10 Ways to Fend Off Stink Bugs

Find out how to trap them, drown them and generally make your home unfriendly for the critters.

You've probably seen them crawling on your screens or fluttering around your house. You can't crush them, because they expel a musty scent when frightened, a defensive technique that has earned them their name: stink bugs.

Stink bugs, which have a brown, shield-like body, were first discovered in Allentown, PA, in 2001, according to a report from the University of Maryland. They feed on fruit trees, ornamental plants, vegetables and legumes, and are common throughout the Mid-Atlantic region, especially in the fall. 

Although stink bugs are not known to present any harm to humans, according to researchers, they are a major nuisance.

Here are ten ways to get rid of them:

1. Use a vacuum cleaner to suck up the bugs. (University of Maryland)

2. Cut the top of a half-gallon or gallon jug, fill it with soapy water and use a piece of cardboard or a napkin to whisk the bugs into the water, which will drown them. (University of Maryland)

3. Seal up cracks around windows and doors with caulk or weather stripping. (University of Maryland Home and Garden Information Center)

4. Take out window-unit air conditioners; stink bugs can easily get through these. (University of Maryland Home and Garden Information Center)

5. Plant or move fruit trees and vegetable gardens, especially tomato plants, away from your home to prevent stink bugs from landing on the exterior of your home. (University of Maryland Home and Garden Information Center)

6. Squish stink bugs outdoors--the odor warns other stink bugs to flee. (Bayer Advanced Insect Control)

7. Hang a stink bug trap outside your house to catch them. (University of Maryland Bug Guy Mike Raupp via YouTube)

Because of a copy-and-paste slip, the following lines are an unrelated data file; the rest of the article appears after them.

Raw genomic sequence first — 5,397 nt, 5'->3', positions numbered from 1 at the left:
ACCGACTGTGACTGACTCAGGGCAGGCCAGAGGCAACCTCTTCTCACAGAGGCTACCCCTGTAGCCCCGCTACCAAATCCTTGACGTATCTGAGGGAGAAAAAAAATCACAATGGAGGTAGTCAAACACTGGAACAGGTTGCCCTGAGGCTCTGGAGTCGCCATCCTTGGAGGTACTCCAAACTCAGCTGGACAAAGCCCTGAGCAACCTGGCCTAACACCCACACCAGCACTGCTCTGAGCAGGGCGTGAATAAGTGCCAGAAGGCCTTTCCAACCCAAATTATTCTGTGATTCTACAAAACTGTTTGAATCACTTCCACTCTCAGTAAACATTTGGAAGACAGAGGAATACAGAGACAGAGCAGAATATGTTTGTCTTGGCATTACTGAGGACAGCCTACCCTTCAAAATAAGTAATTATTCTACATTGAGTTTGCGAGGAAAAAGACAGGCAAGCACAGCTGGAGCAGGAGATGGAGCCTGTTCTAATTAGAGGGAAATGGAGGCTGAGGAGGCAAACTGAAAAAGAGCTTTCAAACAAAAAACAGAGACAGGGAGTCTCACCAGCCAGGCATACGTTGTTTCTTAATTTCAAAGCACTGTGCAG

8. Hang a damp towel outside your home overnight. In the morning, stink bugs will blanket the towel, and you can use a vacuum or knock them into a jug of soapy water to kill them. (Bayer Advanced)

9. Although most insecticides are ineffective against stink bugs, some do work, but the bug must be clearly on the label. Insecticides are never to be used indoors. (University of Maryland Home and Garden Information Center)

10. Check your attic for holes or gaps and close them up. Stinkbugs often enter through attics. (University of Maryland Bug Guy Mike Raupp via YouTube)

Steve September 28, 2012 at 08:24 PM
Why fight them when you can make pate out of them....... http://www.globalgourmet.com/food/special/creepy/bugpate.html#axzz27nXOfU5m
Mr. Drew September 29, 2012 at 03:22 AM
Put an Osage Orange in Every room.
Elle September 29, 2012 at 11:00 PM
What is an Osage Orange?
Brandie Jefferson April 11, 2013 at 01:43 PM
Steve, I just saw this! Tell me you've made this??
marylandmojo June 26, 2013 at 10:52 AM
Well, it wasn't my post, but an Osage Orange is the "fruit" (and I use the word loosely) of a heirloom tree of the same name. The fruit is a light green, warty, gnarly-looking thing about the size of a softball, that falls from the tree in late summer to early fall, and is best just left alone. Why? When it begins to deteriorate and rot, it stinks to the high heavens. In Colonial times, I'm told, the tree was planted for its extremely hard and dense wood, which was used for fence posts. I've also heard the trees--which contain thorns--were planted close together to form a "living" fence, as deer, cattle, etc., would not attempt to brave the thorns to try and penetrate the barrier. For those who walk the path around Centennial Lake, I have seen Osage Oranges lying on the ground near the path, so there are some Osage Orange trees that I'm aware of here in Howard County. But they're becoming rare, these days, locally. The seeds are contained within the stinky fruit, and can be removed as they rot and become soft. Otherwise, the Osage Oranges are quite hard and difficult to cut or penetrate--unless you use an ax. I believe also that medicinal qualities have been attributed to Osage Oranges. Maybe the poster above--Mr. Drew--was serious about the insecticidal qualities of Osage Orange, or maybe it was tongue-in-cheek, as Osage Oranges might deter the BMSB's by outstinking the Stink Bugs.


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